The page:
NRS 115 is the chapter in the Nevada Revised Statutes that concerns the homestead law.
We hope this brief summary of the Nevada Homestead Law will be of assistance to you. If you need a homestead declaration form, you may download one from this Web page.
You will need your parcel number and legal description to complete your Homestead form. If you do not have this information (it is on your recorded deed), you may get it from our online Real Property Records.
We are not permitted to assist in completing any legal document.
If you have any legal questions regarding this document, please consult your attorney.
PROCEDURES FOR RECORDING DECLARATION OF HOMESTEAD
- Complete the Homestead Declaration form. The form must be printed legibly in black ink. Text cannot extend beyond the one-inch margins on all sides of the form.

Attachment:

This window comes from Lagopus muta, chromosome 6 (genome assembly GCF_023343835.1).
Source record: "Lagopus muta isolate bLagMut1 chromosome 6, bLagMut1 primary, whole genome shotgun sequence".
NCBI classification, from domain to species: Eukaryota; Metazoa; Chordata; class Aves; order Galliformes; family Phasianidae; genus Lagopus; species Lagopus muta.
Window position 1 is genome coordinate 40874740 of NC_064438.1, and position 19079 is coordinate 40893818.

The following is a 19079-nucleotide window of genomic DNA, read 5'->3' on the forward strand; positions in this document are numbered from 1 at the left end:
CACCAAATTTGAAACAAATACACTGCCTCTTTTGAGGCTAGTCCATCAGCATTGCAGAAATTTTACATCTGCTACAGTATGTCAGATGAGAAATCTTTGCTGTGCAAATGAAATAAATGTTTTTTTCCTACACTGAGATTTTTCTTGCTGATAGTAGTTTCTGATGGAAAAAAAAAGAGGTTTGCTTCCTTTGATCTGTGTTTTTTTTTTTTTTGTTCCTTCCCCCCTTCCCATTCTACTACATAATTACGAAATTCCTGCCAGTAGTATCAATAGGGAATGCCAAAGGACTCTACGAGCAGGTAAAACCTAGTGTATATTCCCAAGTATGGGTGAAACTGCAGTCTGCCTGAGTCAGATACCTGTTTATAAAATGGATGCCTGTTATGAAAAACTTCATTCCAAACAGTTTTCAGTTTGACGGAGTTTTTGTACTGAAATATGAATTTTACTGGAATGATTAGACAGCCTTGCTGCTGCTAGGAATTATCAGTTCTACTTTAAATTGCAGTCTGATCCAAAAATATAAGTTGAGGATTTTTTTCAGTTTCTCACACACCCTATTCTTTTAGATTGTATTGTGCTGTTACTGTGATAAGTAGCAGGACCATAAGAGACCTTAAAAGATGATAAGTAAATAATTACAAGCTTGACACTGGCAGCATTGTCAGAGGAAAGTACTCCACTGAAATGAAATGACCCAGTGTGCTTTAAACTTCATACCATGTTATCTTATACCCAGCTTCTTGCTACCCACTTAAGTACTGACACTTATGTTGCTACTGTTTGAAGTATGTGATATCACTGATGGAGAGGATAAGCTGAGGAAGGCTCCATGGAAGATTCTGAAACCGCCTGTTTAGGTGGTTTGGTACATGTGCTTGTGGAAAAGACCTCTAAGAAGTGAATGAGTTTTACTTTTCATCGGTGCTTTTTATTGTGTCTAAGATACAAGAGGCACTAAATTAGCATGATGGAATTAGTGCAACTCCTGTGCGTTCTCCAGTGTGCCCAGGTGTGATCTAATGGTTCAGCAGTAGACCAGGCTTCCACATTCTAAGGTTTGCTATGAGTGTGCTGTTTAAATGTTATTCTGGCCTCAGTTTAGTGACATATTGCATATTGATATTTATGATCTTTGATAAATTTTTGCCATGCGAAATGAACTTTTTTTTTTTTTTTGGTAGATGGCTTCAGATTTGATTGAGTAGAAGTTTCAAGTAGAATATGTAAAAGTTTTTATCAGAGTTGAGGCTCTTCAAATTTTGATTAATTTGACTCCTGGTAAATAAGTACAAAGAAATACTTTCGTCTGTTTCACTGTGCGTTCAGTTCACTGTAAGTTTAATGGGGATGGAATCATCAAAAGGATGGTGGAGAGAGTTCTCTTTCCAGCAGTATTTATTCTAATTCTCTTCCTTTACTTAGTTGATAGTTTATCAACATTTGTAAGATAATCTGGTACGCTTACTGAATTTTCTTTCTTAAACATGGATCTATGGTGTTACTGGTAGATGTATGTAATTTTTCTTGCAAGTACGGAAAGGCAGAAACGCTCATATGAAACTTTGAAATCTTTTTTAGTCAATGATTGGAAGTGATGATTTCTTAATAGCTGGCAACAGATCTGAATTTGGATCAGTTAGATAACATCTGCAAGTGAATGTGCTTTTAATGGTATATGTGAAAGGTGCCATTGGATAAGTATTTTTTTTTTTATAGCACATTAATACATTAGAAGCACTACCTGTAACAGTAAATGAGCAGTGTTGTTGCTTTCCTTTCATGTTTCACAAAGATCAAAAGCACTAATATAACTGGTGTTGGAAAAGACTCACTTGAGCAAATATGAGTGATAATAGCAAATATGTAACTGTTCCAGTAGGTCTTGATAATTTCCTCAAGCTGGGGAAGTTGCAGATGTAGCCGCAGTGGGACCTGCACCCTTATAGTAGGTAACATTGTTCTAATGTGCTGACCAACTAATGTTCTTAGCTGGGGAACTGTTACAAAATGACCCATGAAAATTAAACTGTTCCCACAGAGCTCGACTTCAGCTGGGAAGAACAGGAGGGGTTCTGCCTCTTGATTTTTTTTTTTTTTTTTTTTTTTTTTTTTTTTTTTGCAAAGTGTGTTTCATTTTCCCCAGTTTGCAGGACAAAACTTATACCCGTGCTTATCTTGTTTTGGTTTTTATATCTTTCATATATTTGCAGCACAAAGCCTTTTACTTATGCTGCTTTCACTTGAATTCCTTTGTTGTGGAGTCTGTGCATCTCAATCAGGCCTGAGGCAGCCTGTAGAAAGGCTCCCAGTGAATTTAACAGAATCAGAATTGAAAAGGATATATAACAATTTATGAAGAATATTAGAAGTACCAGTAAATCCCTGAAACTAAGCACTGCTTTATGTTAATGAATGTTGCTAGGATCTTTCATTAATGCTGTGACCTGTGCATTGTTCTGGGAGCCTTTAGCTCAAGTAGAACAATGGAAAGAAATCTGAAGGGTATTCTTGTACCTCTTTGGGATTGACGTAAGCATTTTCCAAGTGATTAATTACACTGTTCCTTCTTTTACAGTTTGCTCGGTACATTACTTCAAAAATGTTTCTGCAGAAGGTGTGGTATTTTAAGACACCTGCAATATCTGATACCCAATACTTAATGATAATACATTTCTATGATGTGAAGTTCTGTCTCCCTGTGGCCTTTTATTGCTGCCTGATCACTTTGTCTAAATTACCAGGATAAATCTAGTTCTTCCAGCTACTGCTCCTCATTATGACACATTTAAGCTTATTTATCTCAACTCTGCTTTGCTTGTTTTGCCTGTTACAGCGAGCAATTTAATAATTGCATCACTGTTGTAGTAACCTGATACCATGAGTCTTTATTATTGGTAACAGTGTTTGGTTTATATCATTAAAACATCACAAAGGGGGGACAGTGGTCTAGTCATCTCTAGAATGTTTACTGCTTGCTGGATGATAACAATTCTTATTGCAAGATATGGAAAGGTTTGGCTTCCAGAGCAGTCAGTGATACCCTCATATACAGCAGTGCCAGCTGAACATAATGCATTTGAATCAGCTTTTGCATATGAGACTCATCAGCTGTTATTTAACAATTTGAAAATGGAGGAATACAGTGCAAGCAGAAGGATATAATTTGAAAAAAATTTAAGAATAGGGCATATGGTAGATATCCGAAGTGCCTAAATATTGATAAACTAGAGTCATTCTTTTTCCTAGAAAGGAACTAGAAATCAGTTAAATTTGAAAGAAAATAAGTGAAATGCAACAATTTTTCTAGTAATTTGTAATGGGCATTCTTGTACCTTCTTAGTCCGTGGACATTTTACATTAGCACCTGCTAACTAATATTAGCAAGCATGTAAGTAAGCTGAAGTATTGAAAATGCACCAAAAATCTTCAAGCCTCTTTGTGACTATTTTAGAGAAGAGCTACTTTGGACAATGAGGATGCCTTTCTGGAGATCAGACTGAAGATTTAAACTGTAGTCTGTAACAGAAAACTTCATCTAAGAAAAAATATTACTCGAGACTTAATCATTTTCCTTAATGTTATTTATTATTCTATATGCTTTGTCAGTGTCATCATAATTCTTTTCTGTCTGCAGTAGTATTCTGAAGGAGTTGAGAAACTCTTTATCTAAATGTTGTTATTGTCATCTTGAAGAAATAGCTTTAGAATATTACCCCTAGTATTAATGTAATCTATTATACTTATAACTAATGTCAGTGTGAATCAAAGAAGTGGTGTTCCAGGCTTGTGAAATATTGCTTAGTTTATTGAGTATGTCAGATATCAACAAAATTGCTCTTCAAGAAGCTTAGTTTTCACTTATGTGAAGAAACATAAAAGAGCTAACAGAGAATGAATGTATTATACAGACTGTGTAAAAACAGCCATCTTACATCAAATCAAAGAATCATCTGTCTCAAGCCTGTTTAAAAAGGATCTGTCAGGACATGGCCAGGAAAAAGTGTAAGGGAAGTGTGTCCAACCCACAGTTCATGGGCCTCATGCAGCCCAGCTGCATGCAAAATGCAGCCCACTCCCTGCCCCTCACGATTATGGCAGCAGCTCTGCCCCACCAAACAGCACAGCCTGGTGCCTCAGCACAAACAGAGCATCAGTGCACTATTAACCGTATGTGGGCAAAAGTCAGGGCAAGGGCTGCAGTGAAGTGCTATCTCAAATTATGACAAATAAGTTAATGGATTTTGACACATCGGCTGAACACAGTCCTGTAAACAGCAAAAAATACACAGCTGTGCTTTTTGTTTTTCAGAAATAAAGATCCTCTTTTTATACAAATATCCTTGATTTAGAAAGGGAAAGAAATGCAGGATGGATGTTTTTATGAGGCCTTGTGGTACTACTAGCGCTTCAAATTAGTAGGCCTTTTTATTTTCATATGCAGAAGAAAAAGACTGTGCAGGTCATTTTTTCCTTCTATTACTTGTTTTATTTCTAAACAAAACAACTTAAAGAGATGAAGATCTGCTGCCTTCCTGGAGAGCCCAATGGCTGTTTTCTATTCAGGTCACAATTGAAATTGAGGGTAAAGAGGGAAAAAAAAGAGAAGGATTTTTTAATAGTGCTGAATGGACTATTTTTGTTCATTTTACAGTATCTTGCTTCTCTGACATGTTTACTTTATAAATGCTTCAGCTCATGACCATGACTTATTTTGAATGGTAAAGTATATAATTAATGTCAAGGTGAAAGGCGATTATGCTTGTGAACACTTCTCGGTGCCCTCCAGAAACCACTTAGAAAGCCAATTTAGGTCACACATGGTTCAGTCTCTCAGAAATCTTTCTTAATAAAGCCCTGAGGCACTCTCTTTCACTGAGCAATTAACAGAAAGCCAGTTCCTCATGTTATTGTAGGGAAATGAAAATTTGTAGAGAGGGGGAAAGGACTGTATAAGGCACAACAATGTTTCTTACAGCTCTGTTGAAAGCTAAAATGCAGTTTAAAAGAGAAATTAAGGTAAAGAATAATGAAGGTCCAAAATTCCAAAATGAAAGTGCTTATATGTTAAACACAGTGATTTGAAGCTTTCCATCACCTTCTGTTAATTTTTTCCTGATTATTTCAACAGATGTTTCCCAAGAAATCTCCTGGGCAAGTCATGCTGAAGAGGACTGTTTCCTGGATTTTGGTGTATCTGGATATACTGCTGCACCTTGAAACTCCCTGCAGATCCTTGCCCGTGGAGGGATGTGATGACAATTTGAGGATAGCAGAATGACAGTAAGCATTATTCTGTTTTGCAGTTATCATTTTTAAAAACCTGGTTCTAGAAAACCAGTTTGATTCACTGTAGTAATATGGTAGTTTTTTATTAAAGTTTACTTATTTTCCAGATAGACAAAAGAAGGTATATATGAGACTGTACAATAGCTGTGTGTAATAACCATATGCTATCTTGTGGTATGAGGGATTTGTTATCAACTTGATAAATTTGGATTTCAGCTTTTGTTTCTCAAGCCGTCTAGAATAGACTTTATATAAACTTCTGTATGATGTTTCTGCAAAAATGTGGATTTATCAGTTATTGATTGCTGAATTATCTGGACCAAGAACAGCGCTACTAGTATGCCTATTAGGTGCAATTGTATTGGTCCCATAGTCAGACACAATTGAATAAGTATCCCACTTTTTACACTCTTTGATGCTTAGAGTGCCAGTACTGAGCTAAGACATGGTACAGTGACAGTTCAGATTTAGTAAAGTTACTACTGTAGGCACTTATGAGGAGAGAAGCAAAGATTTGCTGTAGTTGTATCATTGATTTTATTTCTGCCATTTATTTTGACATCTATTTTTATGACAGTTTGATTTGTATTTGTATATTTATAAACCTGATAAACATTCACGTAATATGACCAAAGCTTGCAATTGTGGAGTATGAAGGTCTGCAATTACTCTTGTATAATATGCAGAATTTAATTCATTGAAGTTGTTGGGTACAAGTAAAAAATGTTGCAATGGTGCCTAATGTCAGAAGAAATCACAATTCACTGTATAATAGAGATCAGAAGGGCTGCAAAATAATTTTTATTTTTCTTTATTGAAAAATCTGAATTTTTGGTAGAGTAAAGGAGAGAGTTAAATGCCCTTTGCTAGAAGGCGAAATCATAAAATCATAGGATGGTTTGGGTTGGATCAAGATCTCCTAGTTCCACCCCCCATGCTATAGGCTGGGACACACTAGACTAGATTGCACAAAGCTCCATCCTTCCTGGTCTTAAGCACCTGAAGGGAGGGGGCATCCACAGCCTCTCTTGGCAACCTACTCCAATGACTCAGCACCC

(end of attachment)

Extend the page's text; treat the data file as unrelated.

- Sign in the presence of a Notary Public
- Take the completed document to Washoe County Recorder
- For information regarding recording fees, please contact the Recorder's Office at (775) 328-3661 or visit their website at Washoe County Recorder.
WHAT THE LAW PROVIDES:
When you record a Declaration of Homestead, Nevada law protects a set amount of equity in your home established per NRS 115, from general creditor claims (unpaid medical bills, bankruptcy, charge card debts, business/personal loans, accidents) but would not preclude a seizure or forced sale of your residence from general creditors if your equity exceeds the maximum equity allowed. A creditor may file suit and can record a judgment lien against any real property you own. Recording a Declaration of Homestead protects your principal residence up to the statutory maximum. For example, if the value of your home is $645,000 and you have a first mortgage of $485,000 plus a second mortgage of $10,000, the equity is $150,000.
WHAT IS NOT PROTECTED:
The Homestead law does not protect you against debts secured by a mortgage or deed of trust, payment of taxes, IRS lien, mechanic's lien, child support or alimony payments.